Slowly Ramon obediently dropped his pack and everyone followed his lead. They put down their belongings on the ground. “That was a close call,” he thought. At least for now, the storm has past.

Pointing to one side of the building, another soldier said, “No. Bring your things to that side of the building instead and hurry up.” They turned to where he was pointing then looked at each other and nervously picked up all their packs.

As they were taking their belongings to the other side of the building, Delfin whispered to Benjamin, “What are they going to do to us? They can’t seem to make up their mind.”

Benjamin answered, “I have no idea but I don’t like it, whatever it is.”

Ramon said to the six of them, “What can they do to us? We are civilians. We are not soldiers. Just do what they want us to do. Hopefully, they will not harm us.”

“Get moving. Get moving. We do not have all day.” Another one of the Japanese soldiers barked.

“Follow me,” the ringleader said. They did not know what to do. They looked at each other and without saying a word, started following the ringleader. They had no choice.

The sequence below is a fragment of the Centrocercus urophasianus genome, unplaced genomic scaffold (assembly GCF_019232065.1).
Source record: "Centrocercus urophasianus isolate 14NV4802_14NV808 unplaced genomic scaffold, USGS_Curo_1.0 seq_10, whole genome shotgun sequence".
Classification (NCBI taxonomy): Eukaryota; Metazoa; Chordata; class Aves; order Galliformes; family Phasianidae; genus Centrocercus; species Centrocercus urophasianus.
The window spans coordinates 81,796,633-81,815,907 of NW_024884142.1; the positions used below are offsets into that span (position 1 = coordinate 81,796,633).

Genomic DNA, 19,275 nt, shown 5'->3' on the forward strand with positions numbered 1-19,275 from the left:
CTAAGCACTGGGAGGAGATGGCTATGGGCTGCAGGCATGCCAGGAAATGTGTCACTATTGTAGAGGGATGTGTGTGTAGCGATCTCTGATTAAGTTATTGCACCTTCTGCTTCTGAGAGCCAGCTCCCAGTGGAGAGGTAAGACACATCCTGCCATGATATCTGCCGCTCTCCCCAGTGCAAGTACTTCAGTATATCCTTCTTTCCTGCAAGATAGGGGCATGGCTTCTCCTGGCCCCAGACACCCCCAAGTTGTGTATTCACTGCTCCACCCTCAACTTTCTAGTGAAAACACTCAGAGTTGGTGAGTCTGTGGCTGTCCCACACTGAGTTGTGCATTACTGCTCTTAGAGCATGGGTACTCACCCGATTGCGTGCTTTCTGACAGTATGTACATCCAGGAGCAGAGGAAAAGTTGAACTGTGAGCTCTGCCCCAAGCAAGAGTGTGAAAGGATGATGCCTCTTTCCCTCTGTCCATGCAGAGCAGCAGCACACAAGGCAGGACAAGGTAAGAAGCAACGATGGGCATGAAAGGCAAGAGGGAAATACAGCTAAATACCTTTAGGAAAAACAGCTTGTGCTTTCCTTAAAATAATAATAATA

Benjamin started wondering what the soldiers were up to. Are these soldiers about to kill them? What would happen if they did? “God, please help us.” He prayed again.

They got to the other side of the building and came upon a battlefield which was littered with corpses, wrecked trucks, guns, cartridges, maps and backpacks all strewn everywhere. Some of the bodies were on top of each other. The sight was unbelievable. The stench of the dead bodies in the tropical heat was awful. They wiggled their nose and covered their mouth. Some of the dead bodies were covered with flies and then the flies tried to land on their faces. They shooed them away quickly.